In the illustrious history of the ICC Men’s Cricket World Cup, the world has witnessed nail-biting finishes, the birth of new stars and underdogs rising time and again to steal the limelight and upset the giants of world cricket. As ICC World Cup 2023 is just around the corner, with ten teams vying for glory, anticipation is high for more David-and-Goliath showdowns. Let us take a trip down memory lane and relive some of the unforgettable upsets in the history of the ICC World Cup that left cricket fans worldwide spellbound.

Bangladesh vs. Pakistan (1999)

In 1999, Bangladesh, not yet granted full Test status, faced off against arguably the best Pakistani squad of all time. The match may have been a dead rubber, however, it turned out to be one of the biggest upsets in cricket World Cup history. Bangladesh, while batting first showed grit against experienced Pakistani bowling and set a modest target of 224 on a tricky wicket. Pakistan, floundering at 42 for 5, succumbed for 161, thanks to brilliant seam bowling by Khaled Mahmud, who returned with figures of 3-31. Though the defeat did not alter Pakistan’s campaign and they went on to play the final, however, it marked a turning point for Bangladesh, leaving an indelible mark on their cricketing journey.


Zimbabwe vs. India (1999)

The 1999 Cricket World Cup witnessed Zimbabwe penning a remarkable chapter in their cricketing history, as they scripted two iconic upsets, against South Africa and India. The victory against India however holds a special place in history books considering the dramatic turn of events as Zimbabwe snatched victory from the jaws of defeat.

India, while chasing 253, needed a mere nine runs from the final two overs with three wickets in hand and a set batter Robin Singh on the crease. Then, in a stunning turn of events, Henry Olonga emerged as the game-changer as he returned to the attack and picked the final three wickets in a whirlwind over.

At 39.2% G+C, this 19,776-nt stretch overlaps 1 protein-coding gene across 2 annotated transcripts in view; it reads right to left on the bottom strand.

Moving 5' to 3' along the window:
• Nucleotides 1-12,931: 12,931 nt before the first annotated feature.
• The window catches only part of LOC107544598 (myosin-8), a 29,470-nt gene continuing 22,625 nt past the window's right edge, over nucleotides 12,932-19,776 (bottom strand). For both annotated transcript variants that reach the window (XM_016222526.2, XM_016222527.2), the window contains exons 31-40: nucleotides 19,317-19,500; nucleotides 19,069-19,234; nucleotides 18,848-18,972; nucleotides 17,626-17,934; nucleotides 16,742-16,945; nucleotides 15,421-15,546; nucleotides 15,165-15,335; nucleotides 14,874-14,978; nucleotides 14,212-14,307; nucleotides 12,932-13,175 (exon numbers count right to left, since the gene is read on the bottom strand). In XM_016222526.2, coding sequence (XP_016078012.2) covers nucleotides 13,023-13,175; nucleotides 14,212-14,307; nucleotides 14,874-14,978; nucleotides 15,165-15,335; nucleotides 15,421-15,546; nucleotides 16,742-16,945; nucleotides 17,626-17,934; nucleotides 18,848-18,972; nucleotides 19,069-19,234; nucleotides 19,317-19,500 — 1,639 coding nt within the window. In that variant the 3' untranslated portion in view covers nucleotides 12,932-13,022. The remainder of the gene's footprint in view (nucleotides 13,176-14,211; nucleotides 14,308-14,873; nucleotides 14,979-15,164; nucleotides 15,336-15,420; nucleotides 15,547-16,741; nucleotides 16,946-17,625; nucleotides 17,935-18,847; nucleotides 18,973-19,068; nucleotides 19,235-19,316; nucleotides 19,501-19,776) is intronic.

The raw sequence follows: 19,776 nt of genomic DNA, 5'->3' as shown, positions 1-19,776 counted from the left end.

Robin Singh fell for a valiant 35, followed by a breathless sequence that saw Javagal Srinath and Venkatesh Prasad departing, leaving India all out for 249. Prior to that, Zimbabwe had been propelled to 252 by an exceptional innings from Andy Flower, who remained unbeaten at 68 and was supported by his brother Grant Flower’s innings of 45.


Ireland vs. Pakistan (2007)

On St. Patrick’s Day in 2007, Pakistan collided with Ireland in a group match amidst rainy conditions after losing to hosts West Indies in their opening game. The match was expected to be a walkover by the experienced Pakistan side; however, Irish pace bowlers capitalized on the conditions, restricting Pakistan to a mere 132. With only four Pakistani players reaching double digits, it was a staggering display by Ireland’s pace attack led by Boyd Rankin 3-32. Ireland handed a revised target of 128, defied expectations as Niall O’Brien’s heroics steered them to an improbable win, sending shockwaves through the cricketing world.


Ireland vs. England (2011)

In 2011, Kevin O’Brien etched his name in World Cup folklore after a Hercules effort to pull off the highest successful run chase in World Cup history. While, batting first Kevin Pietersen, Jonathan Trott and Ian Bell scored half-centuries to power England to a mammoth 327-8. Ireland’s chase seemed doomed at 111-5 in the 25th over. Then came, Kevin O’Brien who scored an audacious 113 off 63 balls, embellished with 13 fours and six sixes, defied belief. He orchestrated a miraculous victory, turning what seemed like a certain defeat into a euphoric triumph.


Kenya vs. Sri Lanka (2003)

The 2003 World Cup witnessed a story for the ages – Kenya’s astonishing run to the semi-finals. Labelled minnows, Kenya’s determination and hard work defied all odds as they became the only non-test playing nation to play a World Cup semi-final.

In a crucial group encounter with Sri Lanka, they posted 210, thanks to a gutsy 60 off 88 by opening batter Kennedy Otieno. Sri Lanka, boasting an array of top batters, seemed poised for victory. However, Collins Obuya, rained on their parade with a spellbinding 5-24, helping his side dismantle Sri Lanka for a mere 157. It stands as one of cricket’s most cherished underdog victories.


Bangladesh vs. India (2007)

India, boasting a star-studded lineup, faced a spirited Bangladesh side in World Cup 2007. Indian captain Rahul Dravid’s decision to bat on a challenging Trinidad wicket backfired spectacularly as a strong India batting lineup crumbled for 191 despite Sourav Ganguly’s 66. Bangladesh bowlers Mashafe Mortaza, Mohammad Rafique, and Abdul Razzak shared ten wickets. Bangladesh chased the total at the loss of five wickets, courtesy of half-centuries by Tamim Iqbal, Mushfiqur Rahim and Shakib Al Hasan, who went on to become mainstays of Bangladesh batting after this historic win.


As the cricketing world braces for yet another enthralling World Cup, we eagerly await the emergence of new heroes and the continuation of these awe-inspiring tales.

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